Trip Start Jan 16, 2007
Trip End Mar 01, 2007

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Flag of Cuba  ,
Saturday, February 3, 2007

Our return cab drive from Remedios to Santa Clara is literally the difference between night and day. The morning light reveals a rolling countryside of coffee and tobacco plantations. The highway of death from our night time adventure assumes its Dr. Jeckle alter ego, a well-maintained (for Cuba), sign-posted route we watch benevolently from our AC'ed and seat-belted Toyota.

Santa Clara is a pretty city. Its vast central square, Parque Vidal, thrives with families, domino games, lovers. Lucy joins Cuban kidlets for a ride in one of the goat-drawn carriages that circumnavigate the square. The impressive buildings the goat passes include a vast theatre, a library with special collections (it's a university town) in the old provincial palace and a fine arts museum. We weave north in the shade of the huge columns to the pedestrian walkway along Independencia.

Unlike central and old Havana, peso and convertible stores nestle side by side here, and the rum-drinking gentlemen beside us at lunch turn out to be Cuban. In fact we seem to be some of the few tourists in this convertible restaurant. We spot a satellite Coppelia's here, Cuba's legendary ice cream experience. Unfortunately, we never make it there, as it looks more easily penetrated than the vast complex in Havana, where security ushers tourists into the convertible-only section.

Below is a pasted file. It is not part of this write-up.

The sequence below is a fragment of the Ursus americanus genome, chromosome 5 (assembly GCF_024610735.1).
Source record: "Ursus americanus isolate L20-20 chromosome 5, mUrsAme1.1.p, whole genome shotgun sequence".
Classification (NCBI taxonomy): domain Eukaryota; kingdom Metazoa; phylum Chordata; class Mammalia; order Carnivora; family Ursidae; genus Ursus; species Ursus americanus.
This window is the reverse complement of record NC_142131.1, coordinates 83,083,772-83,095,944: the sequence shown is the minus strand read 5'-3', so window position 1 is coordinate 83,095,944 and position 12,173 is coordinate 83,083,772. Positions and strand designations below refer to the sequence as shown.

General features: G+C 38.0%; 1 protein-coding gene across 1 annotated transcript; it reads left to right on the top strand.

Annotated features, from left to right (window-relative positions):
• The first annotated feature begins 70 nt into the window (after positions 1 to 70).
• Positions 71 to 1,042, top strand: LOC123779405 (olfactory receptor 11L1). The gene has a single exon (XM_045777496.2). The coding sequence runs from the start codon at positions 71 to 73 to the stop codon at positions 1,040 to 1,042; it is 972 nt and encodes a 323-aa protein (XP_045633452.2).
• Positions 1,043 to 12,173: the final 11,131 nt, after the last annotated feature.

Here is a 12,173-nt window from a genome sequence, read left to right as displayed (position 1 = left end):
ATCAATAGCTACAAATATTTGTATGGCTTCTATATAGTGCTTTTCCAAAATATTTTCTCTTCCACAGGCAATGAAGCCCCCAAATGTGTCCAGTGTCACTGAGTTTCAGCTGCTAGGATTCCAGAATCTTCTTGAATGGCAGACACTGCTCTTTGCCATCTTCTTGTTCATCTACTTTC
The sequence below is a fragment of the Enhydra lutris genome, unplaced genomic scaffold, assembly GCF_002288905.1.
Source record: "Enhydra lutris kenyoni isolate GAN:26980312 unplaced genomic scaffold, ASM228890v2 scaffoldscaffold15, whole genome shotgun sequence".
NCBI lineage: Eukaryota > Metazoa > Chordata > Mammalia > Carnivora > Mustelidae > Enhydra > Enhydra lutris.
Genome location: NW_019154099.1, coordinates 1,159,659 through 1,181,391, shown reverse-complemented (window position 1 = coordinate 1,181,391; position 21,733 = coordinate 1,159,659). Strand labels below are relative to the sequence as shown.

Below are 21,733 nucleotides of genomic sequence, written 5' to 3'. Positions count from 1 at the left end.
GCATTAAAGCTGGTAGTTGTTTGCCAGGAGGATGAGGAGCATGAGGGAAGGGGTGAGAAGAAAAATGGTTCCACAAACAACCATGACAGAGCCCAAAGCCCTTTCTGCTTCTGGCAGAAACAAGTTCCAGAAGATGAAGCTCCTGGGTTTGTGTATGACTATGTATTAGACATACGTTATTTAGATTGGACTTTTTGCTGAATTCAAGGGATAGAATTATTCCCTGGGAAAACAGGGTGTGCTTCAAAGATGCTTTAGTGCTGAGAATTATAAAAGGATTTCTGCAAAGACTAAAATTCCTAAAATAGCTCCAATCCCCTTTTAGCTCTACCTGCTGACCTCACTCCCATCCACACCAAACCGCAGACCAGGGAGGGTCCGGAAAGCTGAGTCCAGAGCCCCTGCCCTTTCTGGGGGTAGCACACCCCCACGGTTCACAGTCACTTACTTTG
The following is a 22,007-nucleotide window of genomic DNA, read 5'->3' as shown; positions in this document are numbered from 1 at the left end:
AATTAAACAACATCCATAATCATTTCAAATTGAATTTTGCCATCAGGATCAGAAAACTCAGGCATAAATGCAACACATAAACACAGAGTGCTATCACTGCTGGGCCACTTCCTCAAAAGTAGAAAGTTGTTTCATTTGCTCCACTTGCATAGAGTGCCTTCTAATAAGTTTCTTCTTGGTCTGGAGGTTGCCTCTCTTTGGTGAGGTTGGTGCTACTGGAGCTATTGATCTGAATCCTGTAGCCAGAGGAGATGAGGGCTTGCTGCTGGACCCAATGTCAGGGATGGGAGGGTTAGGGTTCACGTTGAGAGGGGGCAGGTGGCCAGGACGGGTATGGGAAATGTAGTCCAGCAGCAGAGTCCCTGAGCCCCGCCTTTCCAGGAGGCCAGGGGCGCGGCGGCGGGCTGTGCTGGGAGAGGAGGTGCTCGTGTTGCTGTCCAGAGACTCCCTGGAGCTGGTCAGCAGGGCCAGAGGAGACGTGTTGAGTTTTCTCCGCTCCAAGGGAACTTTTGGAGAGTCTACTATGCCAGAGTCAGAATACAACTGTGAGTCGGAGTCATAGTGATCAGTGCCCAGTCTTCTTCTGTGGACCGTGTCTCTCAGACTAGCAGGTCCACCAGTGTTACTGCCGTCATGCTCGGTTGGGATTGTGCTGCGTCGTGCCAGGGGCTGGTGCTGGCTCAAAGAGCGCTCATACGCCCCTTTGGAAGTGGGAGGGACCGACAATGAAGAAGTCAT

We've been shuffled into a different casa than arranged, and it's one too many changes for the family on a transitional travel day. I get back from the Che memorial (trying to reconcile the rugby-playing reader of Mark Twain with the insurgent of the revolution) to a room of grumpy kids and stressed out wife. We hole up for most of the day.

This is the worst casa we've been in, but it's not actually that bad. The family is nice, we open our door into a leafy open-air patio and a television with English-language channels keeps Lucy absorbed for a few hours. However, we have little space of our own and, when we close the doors to put on the AC (a device which sounds like an asthmatic tractor), no natural light. Knowing our host family can hear Johnny's screams and Lucy's freakouts just adds to the stress.

I sleep fitfully, worried we'll get no wake-up call (how could I have
not brought an alarm clock!) and fretting that the driver won't be there
at 7 am.
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